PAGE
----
Problem DescriptionNew York City does not have a consistent and centralized way to ensure physical interventions—such as those called for by OneNYC—have an impact on all residents in an equitable way. Collecting data at a population-wide level, rather than disaggregating it, can mask deep problems and deprive the City of the ability to identify when initiatives may have unintentionally disparate impacts on certain communities. For example, tracking marijuana arrests by race allowed the City to see that African-American and Latino New Yorkers were being arrested at far higher rates than white New Yorkers even though research has shown that, across racial groups, people use marijuana at roughly similar rates. This led to policy reform.
Going forward, the City will systematically track metrics on opportunity, progress, and livability across all of New York City’s traditionally disadvantaged groups. We will establish a cross-agency group to oversee the collection, analysis, and internal reporting of the data at the agency level. The City will use this data to support agencies in making decisions around OneNYC and other initiatives designed to better support equitable outcomes.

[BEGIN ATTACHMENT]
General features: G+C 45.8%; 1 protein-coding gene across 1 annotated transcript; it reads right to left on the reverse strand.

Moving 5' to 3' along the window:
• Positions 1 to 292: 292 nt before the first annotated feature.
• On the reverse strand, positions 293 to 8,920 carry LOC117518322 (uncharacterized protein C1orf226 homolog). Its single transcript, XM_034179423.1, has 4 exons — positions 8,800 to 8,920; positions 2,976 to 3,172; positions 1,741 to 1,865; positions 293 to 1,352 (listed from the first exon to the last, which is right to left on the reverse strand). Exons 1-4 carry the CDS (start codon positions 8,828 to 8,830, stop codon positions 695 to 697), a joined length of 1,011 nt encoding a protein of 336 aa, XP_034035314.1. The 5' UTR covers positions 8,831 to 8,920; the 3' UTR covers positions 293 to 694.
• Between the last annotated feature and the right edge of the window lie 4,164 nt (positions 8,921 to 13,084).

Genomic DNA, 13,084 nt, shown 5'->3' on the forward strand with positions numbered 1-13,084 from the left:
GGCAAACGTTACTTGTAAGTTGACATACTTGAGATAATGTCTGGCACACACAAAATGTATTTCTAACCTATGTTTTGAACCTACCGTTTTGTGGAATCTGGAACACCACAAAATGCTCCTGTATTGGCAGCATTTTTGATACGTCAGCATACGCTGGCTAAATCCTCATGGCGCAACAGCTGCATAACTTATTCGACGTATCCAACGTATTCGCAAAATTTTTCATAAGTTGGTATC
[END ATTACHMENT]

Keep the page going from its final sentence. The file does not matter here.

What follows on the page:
Solution StageOne of the 7 stages of an innovation. Learn more
|STAGE||SPECIALIST SKILLS REQUIRED||EXAMPLE ACTIVITIES||RISK LEVEL AND HANDLING||FINANCE REQUIRED||KINDS OF EVIDENCE GENERATED||GOAL|
|Developing and testing3||Mix of design and implementation skills|
|A stronger case with cost and benefit projections developed through practical trials and experiments, involving potential users||Demonstration that the idea works, or evidence to support a reworking of the idea|